Observations of El Niño impacts using in situ GLOBE protocols and satellite data

Danielle De Staerke (CNES, France)

CoAuthors

Margaret Srinivasan (Caltech Jet Propulsion Laboratory, USA); Vinca Rosmorduc (CLS, France); Annie Richardson (Caltech Jet Propulsion Laboratory, USA)

Event: 2015 Ocean Surface Topography Science Team Meeting

Session: Outreach, Education and Altimetric Data Services

Presentation type: Type Oral

The El Niño phenomenon is a periodic ocean condition that occurs every two to ten years in the central and east-central equatorial Pacific Ocean. It alters the normal patterns of ocean circulation, surface temperature, and evaporation, causing noticeable and often severe changes in weather conditions in many areas of the world. El Niño is the warm phase of the El Niño Southern Oscillation (ENSO), and usually reaches its peak between December and February time period.

El Niño and its worldwide consequences are studied by the school network of the GLOBE Program (www.globe.gov) which brings together students, teachers, and scientists in support of student research and validation of international Earth science research projects.

Since the start of the GLOBE Program over 20 years ago, GLOBE classrooms utilize carefully developed daily, weekly, or seasonally protocols such as maximum, minimum and current temperatures, rainfall, soil moisture, and others, to measure changes in the environment. The data collected by the students is entered in an online GLOBE database. In addition to the student-contributed data, automated stations also collect and send measurements to the GLOBE database.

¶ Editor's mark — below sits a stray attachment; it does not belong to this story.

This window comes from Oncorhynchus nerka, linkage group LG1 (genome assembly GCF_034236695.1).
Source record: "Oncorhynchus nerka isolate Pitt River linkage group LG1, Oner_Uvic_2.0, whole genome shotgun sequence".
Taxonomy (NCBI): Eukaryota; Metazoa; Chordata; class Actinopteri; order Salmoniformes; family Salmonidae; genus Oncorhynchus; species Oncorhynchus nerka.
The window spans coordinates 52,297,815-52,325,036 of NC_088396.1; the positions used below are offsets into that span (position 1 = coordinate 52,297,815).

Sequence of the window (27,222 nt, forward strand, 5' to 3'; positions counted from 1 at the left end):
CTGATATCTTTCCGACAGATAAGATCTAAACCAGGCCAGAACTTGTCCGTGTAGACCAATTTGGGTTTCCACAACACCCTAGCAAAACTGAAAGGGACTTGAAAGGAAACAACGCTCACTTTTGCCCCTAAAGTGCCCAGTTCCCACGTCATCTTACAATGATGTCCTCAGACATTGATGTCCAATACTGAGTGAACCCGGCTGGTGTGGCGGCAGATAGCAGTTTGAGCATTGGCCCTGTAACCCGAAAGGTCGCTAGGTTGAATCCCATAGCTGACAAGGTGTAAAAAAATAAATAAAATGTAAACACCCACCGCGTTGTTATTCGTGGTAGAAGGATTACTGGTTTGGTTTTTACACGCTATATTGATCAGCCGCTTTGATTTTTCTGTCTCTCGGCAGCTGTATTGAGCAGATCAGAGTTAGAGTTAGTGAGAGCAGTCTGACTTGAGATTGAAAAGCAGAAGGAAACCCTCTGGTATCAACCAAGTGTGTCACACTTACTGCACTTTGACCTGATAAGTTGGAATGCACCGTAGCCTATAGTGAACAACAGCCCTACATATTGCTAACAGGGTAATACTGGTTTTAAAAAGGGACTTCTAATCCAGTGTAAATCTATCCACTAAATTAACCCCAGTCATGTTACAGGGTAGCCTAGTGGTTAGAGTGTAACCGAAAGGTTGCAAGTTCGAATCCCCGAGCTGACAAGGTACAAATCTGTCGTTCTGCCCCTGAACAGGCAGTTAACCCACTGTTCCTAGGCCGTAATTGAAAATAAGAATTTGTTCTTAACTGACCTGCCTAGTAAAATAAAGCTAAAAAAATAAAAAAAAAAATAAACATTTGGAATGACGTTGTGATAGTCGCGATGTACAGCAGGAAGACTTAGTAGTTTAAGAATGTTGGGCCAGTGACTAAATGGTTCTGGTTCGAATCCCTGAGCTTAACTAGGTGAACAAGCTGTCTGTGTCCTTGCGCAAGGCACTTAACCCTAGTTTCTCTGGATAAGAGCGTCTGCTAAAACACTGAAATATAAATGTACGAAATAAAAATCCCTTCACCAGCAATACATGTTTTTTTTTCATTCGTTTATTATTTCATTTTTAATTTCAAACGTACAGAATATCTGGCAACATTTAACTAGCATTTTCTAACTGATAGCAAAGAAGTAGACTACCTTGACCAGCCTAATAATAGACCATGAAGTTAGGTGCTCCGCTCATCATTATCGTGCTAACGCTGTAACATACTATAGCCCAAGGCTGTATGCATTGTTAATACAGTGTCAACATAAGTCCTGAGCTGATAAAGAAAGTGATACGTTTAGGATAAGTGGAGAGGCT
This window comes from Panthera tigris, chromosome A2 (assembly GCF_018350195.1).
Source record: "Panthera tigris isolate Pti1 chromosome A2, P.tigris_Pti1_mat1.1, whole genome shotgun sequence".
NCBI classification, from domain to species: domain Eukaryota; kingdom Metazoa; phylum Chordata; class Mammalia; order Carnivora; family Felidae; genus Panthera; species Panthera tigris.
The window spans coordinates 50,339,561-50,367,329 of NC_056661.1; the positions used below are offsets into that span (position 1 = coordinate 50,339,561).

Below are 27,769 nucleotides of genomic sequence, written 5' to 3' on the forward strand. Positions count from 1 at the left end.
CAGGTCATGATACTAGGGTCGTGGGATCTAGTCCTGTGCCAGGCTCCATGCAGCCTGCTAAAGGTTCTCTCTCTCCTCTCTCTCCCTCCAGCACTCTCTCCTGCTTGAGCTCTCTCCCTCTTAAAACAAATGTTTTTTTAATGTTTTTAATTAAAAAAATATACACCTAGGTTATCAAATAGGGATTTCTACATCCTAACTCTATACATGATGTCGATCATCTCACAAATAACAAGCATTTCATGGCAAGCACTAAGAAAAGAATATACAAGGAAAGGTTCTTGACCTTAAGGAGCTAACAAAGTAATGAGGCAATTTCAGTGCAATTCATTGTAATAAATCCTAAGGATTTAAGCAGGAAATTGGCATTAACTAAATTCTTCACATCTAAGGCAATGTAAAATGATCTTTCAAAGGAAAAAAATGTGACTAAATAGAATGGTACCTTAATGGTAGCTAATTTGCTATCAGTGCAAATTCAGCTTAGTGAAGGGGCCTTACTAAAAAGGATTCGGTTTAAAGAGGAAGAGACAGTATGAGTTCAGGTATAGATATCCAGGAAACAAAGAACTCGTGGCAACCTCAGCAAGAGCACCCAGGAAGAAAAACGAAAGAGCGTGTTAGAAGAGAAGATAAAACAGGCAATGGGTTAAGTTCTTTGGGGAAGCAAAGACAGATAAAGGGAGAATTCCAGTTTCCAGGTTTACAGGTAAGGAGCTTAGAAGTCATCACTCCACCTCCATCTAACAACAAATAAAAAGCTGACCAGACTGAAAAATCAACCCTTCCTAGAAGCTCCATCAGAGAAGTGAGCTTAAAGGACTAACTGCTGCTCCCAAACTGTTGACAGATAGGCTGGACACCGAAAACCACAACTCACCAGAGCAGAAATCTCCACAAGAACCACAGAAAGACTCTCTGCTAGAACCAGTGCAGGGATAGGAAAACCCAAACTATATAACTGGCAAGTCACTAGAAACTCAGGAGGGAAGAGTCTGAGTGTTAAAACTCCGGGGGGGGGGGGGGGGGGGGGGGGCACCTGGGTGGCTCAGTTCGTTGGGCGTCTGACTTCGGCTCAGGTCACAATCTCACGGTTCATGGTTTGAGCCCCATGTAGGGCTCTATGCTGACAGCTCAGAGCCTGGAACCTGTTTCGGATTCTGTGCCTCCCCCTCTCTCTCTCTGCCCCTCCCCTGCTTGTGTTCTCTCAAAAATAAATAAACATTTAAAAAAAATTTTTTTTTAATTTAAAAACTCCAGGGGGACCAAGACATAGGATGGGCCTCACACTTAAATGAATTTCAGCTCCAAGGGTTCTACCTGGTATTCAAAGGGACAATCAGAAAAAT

Students compare their data with global data acquired by satellites to help validate the satellite data. With a potentially historic-level El Niño event thought to be on the horizon--possibly one of the strongest in 50 years—we will propose an emphasis on measurements from GLOBE schools that will support studies and satellite observations of El Niño. We plan to provide the schools with additional satellite data sets such as ocean temperature measurements from Advanced Very High Resolution Radiometer (AVHRR), sea surface elevation measurements from Jason-2 and 3 (after it launches), and others to be identified.

We wish to address and support the following educational objectives:
- Demonstrate how El Niño affects local precipitation and temperature across the globe,
- Link teachers, scientists and students to improve understanding of the local effects of El Niño on weather, ecosystems, and society, and compare these effects in different countries,
- Provide insights to the essential elements of satellite images and their use in identifying physical changes on Earth’s surface,
- Strengthen scientific reasoning abilities in GLOBE students.
 

Oral presentation show times:

RoomStart DateEnd Date
Grand Ballroom 2 Tue, Oct 20 2015,17:30 Tue, Oct 20 2015,17:45
Danielle De Staerke
CNES
France
danielle.destaerke@cnes.fr